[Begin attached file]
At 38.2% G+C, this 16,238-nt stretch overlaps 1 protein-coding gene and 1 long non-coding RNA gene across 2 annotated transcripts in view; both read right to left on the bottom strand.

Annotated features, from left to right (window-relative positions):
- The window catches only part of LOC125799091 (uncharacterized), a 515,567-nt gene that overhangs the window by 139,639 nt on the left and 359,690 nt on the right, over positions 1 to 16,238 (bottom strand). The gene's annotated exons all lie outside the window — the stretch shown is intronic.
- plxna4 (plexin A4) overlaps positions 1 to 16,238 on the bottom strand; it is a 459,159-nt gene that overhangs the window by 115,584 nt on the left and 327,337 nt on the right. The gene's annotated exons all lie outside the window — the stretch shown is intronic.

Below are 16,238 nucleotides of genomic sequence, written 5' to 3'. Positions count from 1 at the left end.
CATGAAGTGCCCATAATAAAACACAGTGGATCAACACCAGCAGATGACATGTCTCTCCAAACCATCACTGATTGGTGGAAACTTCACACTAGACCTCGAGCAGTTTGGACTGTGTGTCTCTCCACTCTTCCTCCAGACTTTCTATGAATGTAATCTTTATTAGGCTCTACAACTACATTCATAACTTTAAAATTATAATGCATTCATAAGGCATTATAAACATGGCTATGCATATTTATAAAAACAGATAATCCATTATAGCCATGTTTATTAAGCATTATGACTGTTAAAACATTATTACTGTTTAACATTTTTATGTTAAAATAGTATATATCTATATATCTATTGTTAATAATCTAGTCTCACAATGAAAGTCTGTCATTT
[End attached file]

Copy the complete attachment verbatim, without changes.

At 38.2% G+C, this 16,238-nt stretch overlaps 1 protein-coding gene and 1 long non-coding RNA gene across 2 annotated transcripts in view; both read right to left on the bottom strand.

Annotated features, from left to right (window-relative positions):
- The window catches only part of LOC125799091 (uncharacterized), a 515,567-nt gene that overhangs the window by 139,639 nt on the left and 359,690 nt on the right, over positions 1 to 16,238 (bottom strand). The gene's annotated exons all lie outside the window — the stretch shown is intronic.
- plxna4 (plexin A4) overlaps positions 1 to 16,238 on the bottom strand; it is a 459,159-nt gene that overhangs the window by 115,584 nt on the left and 327,337 nt on the right. The gene's annotated exons all lie outside the window — the stretch shown is intronic.

Below are 16,238 nucleotides of genomic sequence, written 5' to 3'. Positions count from 1 at the left end.
CATGAAGTGCCCATAATAAAACACAGTGGATCAACACCAGCAGATGACATGTCTCTCCAAACCATCACTGATTGGTGGAAACTTCACACTAGACCTCGAGCAGTTTGGACTGTGTGTCTCTCCACTCTTCCTCCAGACTTTCTATGAATGTAATCTTTATTAGGCTCTACAACTACATTCATAACTTTAAAATTATAATGCATTCATAAGGCATTATAAACATGGCTATGCATATTTATAAAAACAGATAATCCATTATAGCCATGTTTATTAAGCATTATGACTGTTAAAACATTATTACTGTTTAACATTTTTATGTTAAAATAGTATATATCTATATATCTATTGTTAATAATCTAGTCTCACAATGAAAGTCTGTCATTT